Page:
So goes the opening line from Karen Blixen's memoir about her life in Kenya.
Made famous by Meryl Streep in the award winning movie "Out of Africa," Streep's Danish accent lingers in my head and reminds me of the racism that colonized East Africans were forced to endure. While Karen Blixen, might have been one the the "good ones," most Kenyans suffered the loss of their land and their culture under European oppression.
On December 12th, 1964 the Republic of Kenya was proclaimed to be an independent nation free of British colonial rule, and Jomo Kenyatta became the first president of the republic. Nearly fifty years later 67% of the Kenyan population voted to ratify a new constitution that redefined the Executive, Legislative, and Judicial branches of the government. The colony that once was, is no more... but its legacy continues to impact the populace today.
So, where does photography intersect with this geopolitical discourse?
The past most definitely influences the present, and the actions of today determine what happens in the future. Traveling across Kenya from the arid north to its southern border with Tanzania, the influence of colonial rule was ever-present. Plantations still dot fertile mountain slopes, and while some of these farms are now the property of indigenous Kenyan families, others remain in the hands of a people who visited and never left. In Tanzania, the lyrical tones and inflections of Swahili ripple through the air, while the "King's English" seems to prevail in Nairobi and across the distant Kenyan countryside.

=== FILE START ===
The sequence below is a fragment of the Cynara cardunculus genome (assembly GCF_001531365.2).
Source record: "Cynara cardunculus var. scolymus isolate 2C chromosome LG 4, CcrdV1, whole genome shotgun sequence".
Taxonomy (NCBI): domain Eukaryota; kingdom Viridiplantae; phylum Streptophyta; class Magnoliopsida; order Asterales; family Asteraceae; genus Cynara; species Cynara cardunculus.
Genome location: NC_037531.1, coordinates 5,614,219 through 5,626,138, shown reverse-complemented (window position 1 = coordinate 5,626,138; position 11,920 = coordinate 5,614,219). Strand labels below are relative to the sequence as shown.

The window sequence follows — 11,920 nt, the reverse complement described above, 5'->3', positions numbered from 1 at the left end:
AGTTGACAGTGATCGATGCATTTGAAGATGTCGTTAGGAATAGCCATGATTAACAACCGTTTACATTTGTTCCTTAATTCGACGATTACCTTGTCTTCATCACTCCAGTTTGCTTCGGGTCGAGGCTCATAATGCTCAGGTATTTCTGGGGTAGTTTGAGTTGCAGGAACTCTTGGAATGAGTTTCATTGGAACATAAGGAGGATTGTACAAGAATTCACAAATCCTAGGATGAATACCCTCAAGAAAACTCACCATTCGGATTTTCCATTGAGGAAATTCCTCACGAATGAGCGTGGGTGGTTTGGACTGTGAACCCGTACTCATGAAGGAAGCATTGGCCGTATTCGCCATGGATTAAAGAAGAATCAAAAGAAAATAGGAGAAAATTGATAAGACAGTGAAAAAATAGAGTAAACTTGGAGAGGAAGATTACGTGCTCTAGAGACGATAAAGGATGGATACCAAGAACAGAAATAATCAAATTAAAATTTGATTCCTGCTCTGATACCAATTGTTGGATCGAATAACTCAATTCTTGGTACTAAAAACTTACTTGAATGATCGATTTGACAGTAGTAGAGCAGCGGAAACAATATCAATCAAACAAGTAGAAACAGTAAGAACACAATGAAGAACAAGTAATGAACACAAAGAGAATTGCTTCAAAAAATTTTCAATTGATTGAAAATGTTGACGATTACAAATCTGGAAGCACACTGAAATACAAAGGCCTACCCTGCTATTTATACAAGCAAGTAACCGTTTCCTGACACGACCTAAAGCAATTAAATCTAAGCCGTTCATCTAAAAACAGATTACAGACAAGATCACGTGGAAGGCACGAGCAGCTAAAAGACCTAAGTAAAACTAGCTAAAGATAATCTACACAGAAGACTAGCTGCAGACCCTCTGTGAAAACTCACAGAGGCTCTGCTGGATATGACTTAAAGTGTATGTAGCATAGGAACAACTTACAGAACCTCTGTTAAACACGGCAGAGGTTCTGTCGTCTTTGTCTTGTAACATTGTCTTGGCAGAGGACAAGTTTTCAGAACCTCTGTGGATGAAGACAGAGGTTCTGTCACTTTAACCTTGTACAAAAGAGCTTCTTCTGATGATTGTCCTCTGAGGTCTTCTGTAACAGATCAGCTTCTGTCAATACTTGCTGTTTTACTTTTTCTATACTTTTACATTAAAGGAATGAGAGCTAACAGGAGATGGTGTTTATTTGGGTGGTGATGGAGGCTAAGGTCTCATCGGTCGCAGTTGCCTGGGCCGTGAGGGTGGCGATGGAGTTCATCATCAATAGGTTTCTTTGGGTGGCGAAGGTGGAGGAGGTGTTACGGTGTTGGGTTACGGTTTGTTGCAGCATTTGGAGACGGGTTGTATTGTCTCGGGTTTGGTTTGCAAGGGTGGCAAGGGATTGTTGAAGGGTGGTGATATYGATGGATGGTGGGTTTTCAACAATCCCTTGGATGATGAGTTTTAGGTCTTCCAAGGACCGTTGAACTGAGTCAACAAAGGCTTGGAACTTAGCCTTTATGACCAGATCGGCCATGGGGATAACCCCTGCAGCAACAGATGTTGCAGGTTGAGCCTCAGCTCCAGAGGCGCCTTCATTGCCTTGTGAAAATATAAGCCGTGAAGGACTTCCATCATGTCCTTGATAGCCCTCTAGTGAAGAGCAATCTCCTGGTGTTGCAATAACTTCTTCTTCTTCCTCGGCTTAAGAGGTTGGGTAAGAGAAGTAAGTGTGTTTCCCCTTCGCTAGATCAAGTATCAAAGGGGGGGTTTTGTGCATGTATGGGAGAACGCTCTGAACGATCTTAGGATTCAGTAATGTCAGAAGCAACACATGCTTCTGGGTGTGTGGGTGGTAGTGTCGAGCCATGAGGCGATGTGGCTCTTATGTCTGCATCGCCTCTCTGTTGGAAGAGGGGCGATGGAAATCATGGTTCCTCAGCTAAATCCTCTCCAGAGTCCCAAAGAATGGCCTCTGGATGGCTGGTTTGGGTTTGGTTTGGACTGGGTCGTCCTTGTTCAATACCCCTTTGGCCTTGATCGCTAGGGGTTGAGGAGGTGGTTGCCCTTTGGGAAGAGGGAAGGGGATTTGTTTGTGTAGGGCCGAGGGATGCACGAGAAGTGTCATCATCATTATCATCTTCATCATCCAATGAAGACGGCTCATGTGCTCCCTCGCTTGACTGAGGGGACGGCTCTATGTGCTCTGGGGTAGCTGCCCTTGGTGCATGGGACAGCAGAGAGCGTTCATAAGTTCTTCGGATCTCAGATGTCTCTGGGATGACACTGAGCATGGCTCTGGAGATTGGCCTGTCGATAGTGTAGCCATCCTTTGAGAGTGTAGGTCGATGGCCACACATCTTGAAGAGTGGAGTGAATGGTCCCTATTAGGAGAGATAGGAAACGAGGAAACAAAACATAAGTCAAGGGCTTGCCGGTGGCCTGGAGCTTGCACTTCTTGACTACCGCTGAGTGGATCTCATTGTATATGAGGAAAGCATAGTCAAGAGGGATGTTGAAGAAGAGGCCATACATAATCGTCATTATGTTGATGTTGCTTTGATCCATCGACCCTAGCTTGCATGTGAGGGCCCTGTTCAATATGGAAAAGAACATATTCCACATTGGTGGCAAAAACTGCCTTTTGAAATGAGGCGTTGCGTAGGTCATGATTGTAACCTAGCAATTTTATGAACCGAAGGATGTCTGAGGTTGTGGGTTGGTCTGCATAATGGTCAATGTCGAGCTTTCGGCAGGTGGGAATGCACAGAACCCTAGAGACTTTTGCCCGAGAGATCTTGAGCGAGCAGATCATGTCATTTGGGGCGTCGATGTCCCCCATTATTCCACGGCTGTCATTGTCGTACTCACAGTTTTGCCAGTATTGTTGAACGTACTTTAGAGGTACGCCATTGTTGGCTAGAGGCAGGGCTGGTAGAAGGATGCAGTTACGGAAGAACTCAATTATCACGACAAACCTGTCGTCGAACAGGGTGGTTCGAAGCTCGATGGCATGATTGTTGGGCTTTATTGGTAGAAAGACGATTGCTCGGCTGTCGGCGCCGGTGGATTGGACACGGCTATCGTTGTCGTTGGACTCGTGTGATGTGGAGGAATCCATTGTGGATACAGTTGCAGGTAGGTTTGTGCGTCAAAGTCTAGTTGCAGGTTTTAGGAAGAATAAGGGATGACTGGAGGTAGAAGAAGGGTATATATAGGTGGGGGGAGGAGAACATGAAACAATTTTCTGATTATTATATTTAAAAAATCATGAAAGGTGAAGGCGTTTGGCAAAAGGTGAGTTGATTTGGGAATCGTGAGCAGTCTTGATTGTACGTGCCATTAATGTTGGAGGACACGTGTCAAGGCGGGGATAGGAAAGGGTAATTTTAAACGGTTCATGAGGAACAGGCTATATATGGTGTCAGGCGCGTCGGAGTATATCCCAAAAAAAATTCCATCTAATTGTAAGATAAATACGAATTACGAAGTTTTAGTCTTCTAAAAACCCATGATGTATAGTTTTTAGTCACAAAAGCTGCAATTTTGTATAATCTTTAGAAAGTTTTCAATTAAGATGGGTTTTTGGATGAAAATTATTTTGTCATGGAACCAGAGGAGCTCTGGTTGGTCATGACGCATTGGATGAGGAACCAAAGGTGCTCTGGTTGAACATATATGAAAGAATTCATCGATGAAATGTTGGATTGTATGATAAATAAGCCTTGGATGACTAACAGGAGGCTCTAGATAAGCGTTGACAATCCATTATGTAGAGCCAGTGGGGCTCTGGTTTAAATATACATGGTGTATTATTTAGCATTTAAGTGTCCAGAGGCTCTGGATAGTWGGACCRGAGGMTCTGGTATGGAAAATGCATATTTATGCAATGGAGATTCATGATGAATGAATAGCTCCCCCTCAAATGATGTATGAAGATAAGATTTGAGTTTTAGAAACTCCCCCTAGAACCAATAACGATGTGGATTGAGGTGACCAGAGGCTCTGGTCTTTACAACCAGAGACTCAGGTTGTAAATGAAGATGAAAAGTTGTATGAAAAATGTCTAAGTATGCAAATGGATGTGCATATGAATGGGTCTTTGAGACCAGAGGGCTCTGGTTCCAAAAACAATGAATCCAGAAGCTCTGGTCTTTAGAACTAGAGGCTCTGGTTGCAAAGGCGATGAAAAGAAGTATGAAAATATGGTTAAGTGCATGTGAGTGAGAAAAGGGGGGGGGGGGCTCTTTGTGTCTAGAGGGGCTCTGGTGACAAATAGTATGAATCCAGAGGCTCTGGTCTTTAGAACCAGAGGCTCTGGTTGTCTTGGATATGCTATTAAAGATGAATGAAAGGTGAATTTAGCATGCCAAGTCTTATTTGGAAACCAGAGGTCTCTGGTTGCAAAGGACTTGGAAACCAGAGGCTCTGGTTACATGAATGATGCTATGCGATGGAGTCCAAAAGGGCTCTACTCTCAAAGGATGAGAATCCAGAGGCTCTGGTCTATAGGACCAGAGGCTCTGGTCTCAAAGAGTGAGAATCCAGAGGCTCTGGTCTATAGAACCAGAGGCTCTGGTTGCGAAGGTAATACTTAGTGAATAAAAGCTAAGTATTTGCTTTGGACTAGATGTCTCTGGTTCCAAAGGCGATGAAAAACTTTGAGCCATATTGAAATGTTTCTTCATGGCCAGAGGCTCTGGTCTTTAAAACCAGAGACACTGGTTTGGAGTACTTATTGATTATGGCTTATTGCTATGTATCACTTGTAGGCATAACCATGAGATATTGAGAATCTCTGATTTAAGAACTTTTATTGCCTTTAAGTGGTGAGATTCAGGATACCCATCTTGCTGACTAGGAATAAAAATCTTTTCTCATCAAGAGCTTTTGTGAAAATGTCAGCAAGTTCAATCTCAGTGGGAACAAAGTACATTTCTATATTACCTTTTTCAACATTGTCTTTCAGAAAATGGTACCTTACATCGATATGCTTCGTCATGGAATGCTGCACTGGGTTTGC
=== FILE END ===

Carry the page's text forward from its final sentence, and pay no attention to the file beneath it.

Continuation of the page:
The past has influenced the present, but it is not all bad. The European sensibility that embraces a natural landscape, is now an important part of the Kenyan psyche and culture. The Kenyan people recognize the importance and value of their wild resources, and they work to actively protect the landscape and participate the ecotourism that visitors travel so far to enjoy.
Located at an altitude of 1,884m is Lake Naivasha. This freshwater lake has a surface area of nearly 140km², and is an important aquatic ecosystem that supports a diverse array of avian and mammalian fauna. Over 400 species of birds have been reported in this Rift Valley Lake and it is a great place to enjoy a boat safari. Our captain piloted our questionably seaworthy skiff with ease as he maneuvered us near nests, fish eagles, and groups of hippopotami. Having the opportunity to see and photograph these unique species at eye level from the water was an unexpected treat.
Located at the southeast edge of Lake Naivasha is Crescent Island. More accurately described as a peninsula, Crescent Islands juts into the lake and offers photographers the opportunity to participate in a walking safari. This island is home to zebra, giraffe, bushbuck, impala, waterbuck, gnu and numerous other prey species. The island lacks predators, so it is easy to navigate within and among animals that are normally quite wary of us. As we walked in and among these exotic giants our guide explained that Meryl Streep and Robert Redford were here. You see, it turns out that Karen Blixen's life, made famous by the movie "Out of Africa," was filmed on Crescent Island. This little peninsula within a Rift Valley lake is now a game sanctuary, that serves to protect Kenya's wild heritage that its people fought to reclaim.
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